Directing his first film in over a decade, Nick Park (Wallace & Gromit) and the wonderful team at Aardman Animations (Chicken Run) have created another hilarious stop-motion romp. Set in the Stone Age, the story follows Dug (Eddie Redmayne; The Theory of Everything) and his fellow cavemen who are forced out of their valley by a Bronze Age nobleman named Lord Nooth (Tom Hiddleston; Thor). Desperate to get his homeland back, Dug bets Nooth that his tribe can beat Nooth’s all-star soccer team. If the cavemen win, they can return to their valley, but if they lose they will be forced to spend their lives working in Nooth’s bronze mines.
A cast of prominent British actors has the time of their lives doing the voicework. Redmayne as Dug is an eternal optimist whose springy voice implies he always has another idea up his sleeves if things don’t work out. His resilience is as charming as his naivete, but the real standout has to be Hiddleston. Lord Nooth gives him the chance to be the villain Loki (his character in the Marvel Cinematic Universe) never could be. He is deliciously evil, savoring every injustice he can create and every piece of bronze he can swindle. Yet, his ludicrous scheming is kept light by his blatant incompetence and his fear of how the Queen will react to his actions. He is the epitome of the likable, but bumbling villain, perfect for an audience to laugh at, but not with. Topping off the performances is a variety of vaguely European accents. Ricocheting between western European countries, the cast’s adopted speech only heightens the farcical plot and adds to the film’s absurd tone.
Early Man is filled to the brim with inventive humor. Unlike most animated films, Park doesn’t rely on desperate fart jokes to get a laugh out of his audience. He uses the Stone Age setting to create ridiculous situations with the peak being a gargantuan, man-eating mallard duck and then mines the culture clash of the cavemen entering the Bronze age. There are setups with characters using ancient technology for modern communication, particularly a running gag involving a messenger bird, that are priceless. As the soccer match ramps up there is also a surprising amount of sports related humor. Subtle digs at prominent real-world teams and a caricature of sports commentators are welcome additions that even non-soccer fans will enjoy. Aardman’s humor goes beyond single jokes. Each scene is packed with unexpected sight gags that make the film worth a second viewing. It has the rare combination of both quality and quantity of jokes that will keep audiences of all ages laughing.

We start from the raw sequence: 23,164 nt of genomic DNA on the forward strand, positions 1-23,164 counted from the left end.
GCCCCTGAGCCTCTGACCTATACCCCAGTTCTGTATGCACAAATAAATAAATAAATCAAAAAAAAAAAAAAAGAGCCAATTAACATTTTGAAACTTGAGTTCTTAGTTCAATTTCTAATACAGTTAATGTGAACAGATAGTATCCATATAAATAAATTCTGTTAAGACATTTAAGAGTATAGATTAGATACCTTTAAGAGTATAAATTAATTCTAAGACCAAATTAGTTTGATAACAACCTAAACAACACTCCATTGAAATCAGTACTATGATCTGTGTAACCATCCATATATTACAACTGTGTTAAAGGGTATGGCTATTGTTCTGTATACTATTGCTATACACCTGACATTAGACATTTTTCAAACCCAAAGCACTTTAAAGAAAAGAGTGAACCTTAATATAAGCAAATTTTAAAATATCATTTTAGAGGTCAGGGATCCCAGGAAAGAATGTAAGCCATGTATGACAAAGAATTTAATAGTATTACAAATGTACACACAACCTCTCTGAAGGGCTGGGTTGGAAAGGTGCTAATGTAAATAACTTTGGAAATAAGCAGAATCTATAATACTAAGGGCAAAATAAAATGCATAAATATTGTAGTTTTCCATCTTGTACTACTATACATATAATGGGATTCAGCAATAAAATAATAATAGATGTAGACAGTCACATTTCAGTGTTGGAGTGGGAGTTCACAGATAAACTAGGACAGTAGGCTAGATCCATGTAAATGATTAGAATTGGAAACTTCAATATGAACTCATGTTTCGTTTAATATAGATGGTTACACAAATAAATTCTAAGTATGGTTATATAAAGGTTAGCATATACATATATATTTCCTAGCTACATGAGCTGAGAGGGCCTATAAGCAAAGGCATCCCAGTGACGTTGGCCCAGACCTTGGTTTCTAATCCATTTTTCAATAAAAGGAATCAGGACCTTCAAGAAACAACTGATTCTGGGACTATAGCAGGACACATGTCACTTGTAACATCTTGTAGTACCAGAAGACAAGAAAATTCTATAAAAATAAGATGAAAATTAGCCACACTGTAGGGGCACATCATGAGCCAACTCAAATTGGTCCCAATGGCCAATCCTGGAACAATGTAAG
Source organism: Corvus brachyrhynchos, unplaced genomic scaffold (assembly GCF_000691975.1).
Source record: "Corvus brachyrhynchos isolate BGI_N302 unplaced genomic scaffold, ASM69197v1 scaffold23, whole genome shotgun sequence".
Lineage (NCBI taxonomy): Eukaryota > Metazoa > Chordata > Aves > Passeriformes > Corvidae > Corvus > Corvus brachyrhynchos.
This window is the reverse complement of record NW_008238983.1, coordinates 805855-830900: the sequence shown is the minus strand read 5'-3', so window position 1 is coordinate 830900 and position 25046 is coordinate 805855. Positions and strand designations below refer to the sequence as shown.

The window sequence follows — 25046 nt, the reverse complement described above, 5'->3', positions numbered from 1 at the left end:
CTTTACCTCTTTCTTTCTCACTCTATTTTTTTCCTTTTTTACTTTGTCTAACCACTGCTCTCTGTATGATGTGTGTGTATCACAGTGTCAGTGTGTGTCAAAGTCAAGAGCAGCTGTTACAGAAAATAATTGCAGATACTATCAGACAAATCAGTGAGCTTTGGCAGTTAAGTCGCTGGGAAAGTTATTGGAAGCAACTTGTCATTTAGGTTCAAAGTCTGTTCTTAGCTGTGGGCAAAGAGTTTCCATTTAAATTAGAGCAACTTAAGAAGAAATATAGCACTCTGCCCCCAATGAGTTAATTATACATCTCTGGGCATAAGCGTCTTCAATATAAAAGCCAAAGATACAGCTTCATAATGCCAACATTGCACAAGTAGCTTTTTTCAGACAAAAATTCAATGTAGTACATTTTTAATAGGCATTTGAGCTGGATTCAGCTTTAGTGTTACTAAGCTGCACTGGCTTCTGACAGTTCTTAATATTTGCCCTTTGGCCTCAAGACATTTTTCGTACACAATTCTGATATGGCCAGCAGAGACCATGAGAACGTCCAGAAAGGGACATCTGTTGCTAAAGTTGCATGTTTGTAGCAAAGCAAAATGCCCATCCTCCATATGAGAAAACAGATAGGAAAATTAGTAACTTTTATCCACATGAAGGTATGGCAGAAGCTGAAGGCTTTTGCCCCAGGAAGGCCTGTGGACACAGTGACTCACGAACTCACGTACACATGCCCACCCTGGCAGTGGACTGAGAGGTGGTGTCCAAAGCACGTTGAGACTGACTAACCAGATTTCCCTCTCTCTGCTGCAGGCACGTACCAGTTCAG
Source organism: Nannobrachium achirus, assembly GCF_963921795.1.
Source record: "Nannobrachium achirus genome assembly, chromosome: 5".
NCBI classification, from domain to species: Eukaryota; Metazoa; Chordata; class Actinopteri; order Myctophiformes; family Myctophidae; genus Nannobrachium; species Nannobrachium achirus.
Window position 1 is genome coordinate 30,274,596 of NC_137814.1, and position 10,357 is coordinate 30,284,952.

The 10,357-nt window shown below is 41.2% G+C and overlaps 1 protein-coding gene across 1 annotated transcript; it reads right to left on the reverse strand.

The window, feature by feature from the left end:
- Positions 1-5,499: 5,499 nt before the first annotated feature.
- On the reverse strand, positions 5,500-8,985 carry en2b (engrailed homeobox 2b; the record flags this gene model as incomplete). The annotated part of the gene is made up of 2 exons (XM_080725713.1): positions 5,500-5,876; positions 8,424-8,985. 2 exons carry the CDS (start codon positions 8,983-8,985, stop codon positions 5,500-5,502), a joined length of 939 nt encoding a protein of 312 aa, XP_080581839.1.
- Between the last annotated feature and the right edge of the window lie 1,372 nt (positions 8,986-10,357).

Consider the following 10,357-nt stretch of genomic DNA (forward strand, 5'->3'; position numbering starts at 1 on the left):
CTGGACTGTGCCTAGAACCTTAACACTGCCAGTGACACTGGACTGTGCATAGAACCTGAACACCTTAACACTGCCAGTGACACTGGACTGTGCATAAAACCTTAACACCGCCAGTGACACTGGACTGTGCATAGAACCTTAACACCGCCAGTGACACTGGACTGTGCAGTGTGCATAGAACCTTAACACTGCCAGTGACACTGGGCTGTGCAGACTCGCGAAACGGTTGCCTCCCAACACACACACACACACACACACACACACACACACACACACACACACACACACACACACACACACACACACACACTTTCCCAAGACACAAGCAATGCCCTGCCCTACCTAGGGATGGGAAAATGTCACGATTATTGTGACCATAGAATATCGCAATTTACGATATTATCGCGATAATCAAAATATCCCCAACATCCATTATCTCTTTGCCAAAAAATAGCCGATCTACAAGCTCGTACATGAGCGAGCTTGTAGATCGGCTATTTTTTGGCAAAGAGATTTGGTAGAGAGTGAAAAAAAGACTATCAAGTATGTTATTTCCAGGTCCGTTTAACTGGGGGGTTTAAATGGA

The simple plot may be a slight disappointment to some. While Park takes advantage of the humor that the Stone Age brings, the film quickly and unexpectedly turns into a sports movie with an unusual backdrop. The beats leading up to the soccer match follow the expected tropes including a training montage, a struggle to perform, and a new member that motivates the team. It’s impossible to not wonder what zany situations the cavemen could have faced if Park had leaned further into the prehistoric setting (more man-eating mallards would have been appreciated), but there is plenty to love about the story that is present. Despite its familiarity, it’s the unique spin Park adds that prevents it from becoming cliché. Under his direction, and with the work of his stellar animation team, Early Man is a consistently hilarious, beautifully crafted, and uniquely Aardman take on the sports movie.